RS: Well, Tony noticed that I wanted to be in the kitchen a lot. In my previous job, I was in the kitchen on the line every day. That’s where my heart was—I loved making pizza. I love being on the line, I love when it gets busy and you have to hustle. It’s just a part of who I am.

So Tony started talking to me about what I wanted to do. He watched me make a few pizzas, and I filled in at Expo for Oscar a couple of times. Finally Tony said: I think it’s time. I’d like to take you to Expo—I think you can do it. I think you’d be great. And I said, Yeah. 

JB: What was it like hearing that from Tony?

RS: I was terrified.

JB: (Laughter)

RS: I took a deep breath and thought: what did I get myself into? I better step my game up!

So I started working with Oscar, and at first I focused on my hand stretching technique. I had used a rolling pin at my old restaurant, I didn’t hand stretch. I thought, I can’t walk up there and not know how to hand stretch. So I’d come in early, and I’d go in the kitchen, and I’d just be stretching, stretching, stretching. I still never got the full, proper technique down—but it was good enough for me.

JB: So what division did you start in?

RS: I started with traditional, because Tony said it was probably the best place to start. Non traditional is hard to judge, where they’re comparing an apple pizza to a lobster pizza.

So the one thing that was really important to me, I wanted to stick with my Calabrian roots. I wanted to do something with Calabrian chiles. So Tony said okay, that’s a good place to start— let’s work with that. We came up with this great vodka cream Calabrian chile sauce, and I had pepperoni and millionaire’s bacon, and it was just this incredible pizza. And my bake was perfect. We started coming in early on Saturday morning to practice, just me, Tony, Oscar and Adam. Make your pizza, make your pizza, make your pizza. Keep working on it. Tweak it.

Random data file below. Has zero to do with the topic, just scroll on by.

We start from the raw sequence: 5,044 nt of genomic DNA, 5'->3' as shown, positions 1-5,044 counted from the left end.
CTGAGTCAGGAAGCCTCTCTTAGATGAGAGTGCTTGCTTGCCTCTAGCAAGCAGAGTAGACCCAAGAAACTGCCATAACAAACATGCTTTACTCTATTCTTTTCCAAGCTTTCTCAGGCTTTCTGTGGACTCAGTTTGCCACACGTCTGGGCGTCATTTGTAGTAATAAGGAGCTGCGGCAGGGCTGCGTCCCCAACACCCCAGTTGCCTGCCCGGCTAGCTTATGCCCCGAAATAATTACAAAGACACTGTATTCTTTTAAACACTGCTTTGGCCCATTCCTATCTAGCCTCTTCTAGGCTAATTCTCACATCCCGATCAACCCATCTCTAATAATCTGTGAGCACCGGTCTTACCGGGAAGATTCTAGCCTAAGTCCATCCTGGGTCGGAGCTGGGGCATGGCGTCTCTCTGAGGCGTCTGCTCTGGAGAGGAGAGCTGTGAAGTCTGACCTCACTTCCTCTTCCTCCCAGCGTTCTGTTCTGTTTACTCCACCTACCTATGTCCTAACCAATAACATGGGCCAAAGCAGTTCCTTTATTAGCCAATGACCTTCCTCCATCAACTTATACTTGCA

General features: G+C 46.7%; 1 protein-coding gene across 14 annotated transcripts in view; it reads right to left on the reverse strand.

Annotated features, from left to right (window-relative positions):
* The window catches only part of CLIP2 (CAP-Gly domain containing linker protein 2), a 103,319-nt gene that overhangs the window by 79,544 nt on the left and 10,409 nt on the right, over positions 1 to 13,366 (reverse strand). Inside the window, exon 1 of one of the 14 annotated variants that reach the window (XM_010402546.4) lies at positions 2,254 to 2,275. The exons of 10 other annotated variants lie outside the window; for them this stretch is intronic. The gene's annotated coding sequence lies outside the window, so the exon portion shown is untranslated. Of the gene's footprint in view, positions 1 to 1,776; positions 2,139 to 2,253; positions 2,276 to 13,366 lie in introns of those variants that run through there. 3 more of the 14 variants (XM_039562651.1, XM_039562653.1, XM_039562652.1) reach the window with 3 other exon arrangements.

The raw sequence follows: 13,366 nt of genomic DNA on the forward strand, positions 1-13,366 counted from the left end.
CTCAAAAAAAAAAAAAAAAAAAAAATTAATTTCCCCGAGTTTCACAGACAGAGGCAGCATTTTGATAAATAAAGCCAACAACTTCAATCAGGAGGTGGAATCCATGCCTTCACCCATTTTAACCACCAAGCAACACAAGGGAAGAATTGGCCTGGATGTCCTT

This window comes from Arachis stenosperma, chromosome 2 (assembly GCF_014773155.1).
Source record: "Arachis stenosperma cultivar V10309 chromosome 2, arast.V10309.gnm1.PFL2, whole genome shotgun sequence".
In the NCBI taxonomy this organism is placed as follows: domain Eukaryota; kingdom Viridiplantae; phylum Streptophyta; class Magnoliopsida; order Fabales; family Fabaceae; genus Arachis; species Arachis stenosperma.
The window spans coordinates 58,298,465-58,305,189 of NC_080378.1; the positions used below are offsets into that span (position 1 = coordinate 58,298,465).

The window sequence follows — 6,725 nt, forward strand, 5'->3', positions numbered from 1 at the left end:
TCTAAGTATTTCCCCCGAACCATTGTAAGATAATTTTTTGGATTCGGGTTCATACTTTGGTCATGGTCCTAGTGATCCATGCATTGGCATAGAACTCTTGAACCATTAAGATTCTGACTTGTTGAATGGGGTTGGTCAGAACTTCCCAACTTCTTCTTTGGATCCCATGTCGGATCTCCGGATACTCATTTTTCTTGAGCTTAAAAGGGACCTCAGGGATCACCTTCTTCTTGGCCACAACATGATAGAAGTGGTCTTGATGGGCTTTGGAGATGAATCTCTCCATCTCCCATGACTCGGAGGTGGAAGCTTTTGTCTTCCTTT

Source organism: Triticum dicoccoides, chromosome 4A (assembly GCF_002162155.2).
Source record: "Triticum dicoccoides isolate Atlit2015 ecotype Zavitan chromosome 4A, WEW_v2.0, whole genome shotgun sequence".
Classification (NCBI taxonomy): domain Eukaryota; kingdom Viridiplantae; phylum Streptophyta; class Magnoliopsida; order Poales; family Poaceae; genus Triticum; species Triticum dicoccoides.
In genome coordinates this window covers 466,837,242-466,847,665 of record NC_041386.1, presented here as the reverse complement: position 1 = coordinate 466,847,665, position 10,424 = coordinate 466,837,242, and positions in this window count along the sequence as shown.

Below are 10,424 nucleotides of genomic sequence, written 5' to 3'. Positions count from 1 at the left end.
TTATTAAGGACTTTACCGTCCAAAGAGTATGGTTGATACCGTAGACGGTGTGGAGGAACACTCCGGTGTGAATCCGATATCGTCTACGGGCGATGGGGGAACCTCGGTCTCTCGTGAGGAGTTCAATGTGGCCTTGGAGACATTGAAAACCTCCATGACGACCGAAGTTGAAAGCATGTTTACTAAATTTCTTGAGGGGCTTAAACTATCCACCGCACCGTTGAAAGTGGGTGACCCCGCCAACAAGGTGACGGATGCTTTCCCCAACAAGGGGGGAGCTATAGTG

Then about a month and a half before Expo, we found out I couldn’t use the ingredients that I had on my pizza.

JB: Why?

RS: You can’t use a cream sauce. It has to be a red traditional sauce. It changed my whole direction. I also had a basil ricotta on top—you can’t pipe cheese on top, they said. You could do it in previous years, but you can’t do it this year.

So okay, take away my sauce, take away my cheese….this is complicated.

JB: Meanwhile, this is a pie you had already made a hundred times. 

RS: Right! So I went with a classic American and a classic Italian sauce. I wanted the texture with the sweetness, and it was a good combination of the two sauces. It worked well with the pepperoni and a little bit of spice. I did the millionaire’s bacon—or as I called it at Expo, a maple spiced bacon. It’s the umami spice and maple syrup, like we make on the Smokeshow.

It was delicious. Tony said: Your pizza is actually great. Don’t change anything, you’ve got it. You’re better than you think you are. You can do it.

Anyway, I was like 74th on the list to go, and then they called me two hours late. My dough started getting really warm. But when I stepped up there, and I was finally ready to go, I actually felt good. I had sat there all day, and I watched everyone. All the technique, everything.

Finally I was like, you know what? I make pizza every day. What’s the difference? Just go up there and have fun.

Rebecca with her old boss at Pizza Expo

Rebecca with her old boss Gregg Valenziano and his son Nick at Pizza Expo in Las Vegas. | Photo Courtesy of Rebecca Scaramuzzino

JB: Just make pizza. You’ve done it a million times.

RS: Right! Meanwhile, I get up there and I start to scrape the dough out, and I’m like, Oh, No. 

But it was great. My old bosses came to support me, my sister came, Tony showed up, Natale, Oscar. Everybody stood right in front, to be there with me. I was like: Yes! Team Becca, this is awesome! (Laughter)

When I felt nervous, I’d look up at them, make contact and take a deep breath, and it was fine. The only thing: my pizza kind of came out looking like an egg, because it was too warm when I landed it in the oven.

But I got 13th in my region, for my first time. And everybody said that a couple of years ago, I would have placed with that score. A lot of big people competed this year, and everyone said the score I got was incredible for a first time.

And so many people came up to me, and told me they saw the posts that Tony put up about me: I’ve been following you, and rooting for you. It was crazy, I was almost like a celebrity already.

JB: So I’m guessing that you’re already working on your pizza for next year….

RS: I am! I’m going to venture out and go into nontraditional this time. I’m not going to tell you what it is, but there’s a pizza that I’ve always wanted to make. I went to Tony with it when I first started. And he said, that would actually work. I asked him, do you think I’d have a chance with it? He said, Yeah.

A little basil aioli, a little steak, a little red onion….but that’s enough details for now.

JB: Thank you, Rebecca. Hopefully I’ll be with you at Pizza Expo next year.

RS: I hope so. You can be on Team Becca!

The Seven Ovens Blog documents the many stories and personalities behind Tony Gemignani’s unique group of restaurants. Make sure to bookmark us, and come back to visit us again soon.